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Is Sinead's advice to Miley good for other girls, too?

By Kelly Wallace, CNN
updated 3:18 PM EST, Wed December 4, 2013
Haley Joel Osment has been working steadily since his breakout role in 1999's "The Sixth Sense." Now 26, <a href='http://www.comingsoon.net/news/movienews.php?id=122803' target='_blank'>Osment's intriguing look for his role</a> in the Kevin Smith comedy "Yoga Hosers" has put his career back in the spotlight. See how these other child stars have grown up. Haley Joel Osment has been working steadily since his breakout role in 1999's "The Sixth Sense." Now 26, Osment's intriguing look for his role in the Kevin Smith comedy "Yoga Hosers" has put his career back in the spotlight. See how these other child stars have grown up.
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STORY HIGHLIGHTS
  • Women had strong reactions to Sinead O'Connor's open letter to Miley Cyrus
  • Many women applaud O'Connor and hope Cyrus follows her advice
  • Some women think O'Connor missed the mark
  • More needs to be done to stop sexualization of young girls, women say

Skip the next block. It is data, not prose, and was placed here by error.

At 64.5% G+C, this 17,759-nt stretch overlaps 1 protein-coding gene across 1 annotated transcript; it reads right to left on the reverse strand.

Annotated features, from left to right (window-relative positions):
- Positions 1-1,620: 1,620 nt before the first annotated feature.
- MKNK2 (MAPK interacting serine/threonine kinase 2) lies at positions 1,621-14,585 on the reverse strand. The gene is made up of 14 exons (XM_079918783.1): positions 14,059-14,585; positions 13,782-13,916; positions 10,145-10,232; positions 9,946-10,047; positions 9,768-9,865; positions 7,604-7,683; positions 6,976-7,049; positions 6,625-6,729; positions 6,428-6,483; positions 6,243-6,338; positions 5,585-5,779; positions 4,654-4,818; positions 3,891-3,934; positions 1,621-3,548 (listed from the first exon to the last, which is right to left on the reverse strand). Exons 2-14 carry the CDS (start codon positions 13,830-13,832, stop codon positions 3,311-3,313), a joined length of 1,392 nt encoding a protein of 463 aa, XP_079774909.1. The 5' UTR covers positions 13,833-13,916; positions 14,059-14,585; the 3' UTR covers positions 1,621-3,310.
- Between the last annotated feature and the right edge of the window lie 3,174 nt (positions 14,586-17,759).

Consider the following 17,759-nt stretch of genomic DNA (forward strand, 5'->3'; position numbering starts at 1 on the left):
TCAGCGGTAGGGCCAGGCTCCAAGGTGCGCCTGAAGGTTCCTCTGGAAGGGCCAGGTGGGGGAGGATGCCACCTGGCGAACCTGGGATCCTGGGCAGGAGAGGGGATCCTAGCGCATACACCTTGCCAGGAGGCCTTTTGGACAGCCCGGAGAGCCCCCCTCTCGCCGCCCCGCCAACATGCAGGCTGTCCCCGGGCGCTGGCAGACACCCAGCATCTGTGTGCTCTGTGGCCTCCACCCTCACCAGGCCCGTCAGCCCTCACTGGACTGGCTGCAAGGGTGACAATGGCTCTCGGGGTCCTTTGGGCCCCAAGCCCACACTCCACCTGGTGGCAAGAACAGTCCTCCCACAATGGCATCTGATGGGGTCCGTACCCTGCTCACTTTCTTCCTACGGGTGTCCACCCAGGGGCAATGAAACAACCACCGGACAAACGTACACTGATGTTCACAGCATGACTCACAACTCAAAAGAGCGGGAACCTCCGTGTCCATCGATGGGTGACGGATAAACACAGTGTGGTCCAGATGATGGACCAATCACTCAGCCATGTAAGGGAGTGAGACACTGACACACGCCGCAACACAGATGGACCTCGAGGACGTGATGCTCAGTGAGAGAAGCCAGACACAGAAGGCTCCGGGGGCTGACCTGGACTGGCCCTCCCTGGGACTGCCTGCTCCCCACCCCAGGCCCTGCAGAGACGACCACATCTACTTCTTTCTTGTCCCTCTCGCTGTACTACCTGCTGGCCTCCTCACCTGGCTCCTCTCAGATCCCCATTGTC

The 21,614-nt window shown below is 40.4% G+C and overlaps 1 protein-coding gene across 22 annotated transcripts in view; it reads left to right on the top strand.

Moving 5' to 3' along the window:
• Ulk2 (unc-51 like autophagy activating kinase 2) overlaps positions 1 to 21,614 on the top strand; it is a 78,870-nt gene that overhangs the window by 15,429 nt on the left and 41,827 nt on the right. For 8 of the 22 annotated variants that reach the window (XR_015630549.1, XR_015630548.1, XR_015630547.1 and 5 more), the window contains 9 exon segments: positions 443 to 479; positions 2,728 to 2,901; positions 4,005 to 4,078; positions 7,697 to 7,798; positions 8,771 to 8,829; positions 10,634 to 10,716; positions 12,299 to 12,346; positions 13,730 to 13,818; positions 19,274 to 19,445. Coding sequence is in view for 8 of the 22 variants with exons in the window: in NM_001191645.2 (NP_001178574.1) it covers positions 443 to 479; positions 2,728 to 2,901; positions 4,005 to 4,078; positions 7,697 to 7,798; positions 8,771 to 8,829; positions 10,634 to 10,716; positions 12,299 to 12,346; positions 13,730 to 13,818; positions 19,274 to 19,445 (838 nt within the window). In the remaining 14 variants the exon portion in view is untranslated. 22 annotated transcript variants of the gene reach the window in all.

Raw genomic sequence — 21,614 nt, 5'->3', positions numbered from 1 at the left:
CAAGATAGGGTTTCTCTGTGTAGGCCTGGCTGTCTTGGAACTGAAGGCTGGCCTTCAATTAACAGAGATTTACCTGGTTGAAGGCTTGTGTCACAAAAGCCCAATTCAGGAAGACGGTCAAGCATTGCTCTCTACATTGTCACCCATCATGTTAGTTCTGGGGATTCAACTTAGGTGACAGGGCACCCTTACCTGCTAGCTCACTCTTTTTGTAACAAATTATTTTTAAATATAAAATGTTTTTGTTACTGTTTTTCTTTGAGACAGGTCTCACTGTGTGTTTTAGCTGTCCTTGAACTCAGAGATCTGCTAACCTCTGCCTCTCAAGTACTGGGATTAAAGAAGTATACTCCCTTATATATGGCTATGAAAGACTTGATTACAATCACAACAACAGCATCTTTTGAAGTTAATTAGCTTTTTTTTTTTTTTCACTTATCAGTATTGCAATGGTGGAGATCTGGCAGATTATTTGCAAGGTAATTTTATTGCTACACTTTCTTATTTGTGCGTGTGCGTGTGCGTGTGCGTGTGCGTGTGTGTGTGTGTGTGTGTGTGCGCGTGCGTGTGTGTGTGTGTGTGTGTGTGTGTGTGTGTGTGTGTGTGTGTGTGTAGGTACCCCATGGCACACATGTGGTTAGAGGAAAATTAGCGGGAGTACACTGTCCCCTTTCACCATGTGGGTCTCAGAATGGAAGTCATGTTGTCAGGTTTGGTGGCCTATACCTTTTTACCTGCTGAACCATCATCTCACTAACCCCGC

Editor's note: Kelly Wallace is CNN's digital correspondent and editor-at-large covering family, career and life. She's a mom of two girls and lives in Manhattan. Read her other columns and follow her reports at CNN Parents and on Twitter.

(CNN) -- Irish singer Sinead O'Connor's open letter to Miley Cyrus in which she urged the 20-year-old not to allow herself "to be pimped" by the music industry certainly got our attention.

It seems to have gotten Cyrus' attention, as well, because the former Disney star, who has dominated the headlines recently following her controversial awards show twerking and nude performance in a music video, took to Twitter to respond.

In a tweet, she compared O'Connor to troubled star Amanda Bynes, and she included a Twitter feed of O'Connor's from the past when she wrote about struggling with and seeking help for mental health issues.

The Sinead O'Connor and Miley feud isn't over

O'Connor fired back, threatening Cyrus with legal action if the Twitter feed was not removed, accusing her of mocking people with mental health issues and questioning where she's getting her direction.